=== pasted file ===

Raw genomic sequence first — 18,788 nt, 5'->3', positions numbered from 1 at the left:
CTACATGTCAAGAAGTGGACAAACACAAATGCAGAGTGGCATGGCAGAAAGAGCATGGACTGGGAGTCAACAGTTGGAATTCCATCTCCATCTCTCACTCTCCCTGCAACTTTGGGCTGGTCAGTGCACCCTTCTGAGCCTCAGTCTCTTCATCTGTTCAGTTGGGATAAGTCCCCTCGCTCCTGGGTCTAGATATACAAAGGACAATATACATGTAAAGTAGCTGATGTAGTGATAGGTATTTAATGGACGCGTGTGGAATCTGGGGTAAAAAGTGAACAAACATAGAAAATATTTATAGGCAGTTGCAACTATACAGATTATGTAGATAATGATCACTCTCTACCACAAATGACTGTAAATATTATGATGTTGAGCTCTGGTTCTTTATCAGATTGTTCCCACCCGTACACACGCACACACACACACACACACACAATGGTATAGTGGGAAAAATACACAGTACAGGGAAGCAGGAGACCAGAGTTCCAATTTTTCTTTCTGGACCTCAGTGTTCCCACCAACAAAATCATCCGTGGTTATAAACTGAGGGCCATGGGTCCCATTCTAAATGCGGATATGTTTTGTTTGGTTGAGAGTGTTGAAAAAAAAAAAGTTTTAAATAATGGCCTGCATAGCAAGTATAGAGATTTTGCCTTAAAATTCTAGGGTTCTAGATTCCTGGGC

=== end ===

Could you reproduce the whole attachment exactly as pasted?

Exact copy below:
Raw genomic sequence first — 18,788 nt, 5'->3', positions numbered from 1 at the left:
CTACATGTCAAGAAGTGGACAAACACAAATGCAGAGTGGCATGGCAGAAAGAGCATGGACTGGGAGTCAACAGTTGGAATTCCATCTCCATCTCTCACTCTCCCTGCAACTTTGGGCTGGTCAGTGCACCCTTCTGAGCCTCAGTCTCTTCATCTGTTCAGTTGGGATAAGTCCCCTCGCTCCTGGGTCTAGATATACAAAGGACAATATACATGTAAAGTAGCTGATGTAGTGATAGGTATTTAATGGACGCGTGTGGAATCTGGGGTAAAAAGTGAACAAACATAGAAAATATTTATAGGCAGTTGCAACTATACAGATTATGTAGATAATGATCACTCTCTACCACAAATGACTGTAAATATTATGATGTTGAGCTCTGGTTCTTTATCAGATTGTTCCCACCCGTACACACGCACACACACACACACACACACAATGGTATAGTGGGAAAAATACACAGTACAGGGAAGCAGGAGACCAGAGTTCCAATTTTTCTTTCTGGACCTCAGTGTTCCCACCAACAAAATCATCCGTGGTTATAAACTGAGGGCCATGGGTCCCATTCTAAATGCGGATATGTTTTGTTTGGTTGAGAGTGTTGAAAAAAAAAAAGTTTTAAATAATGGCCTGCATAGCAAGTATAGAGATTTTGCCTTAAAATTCTAGGGTTCTAGATTCCTGGGC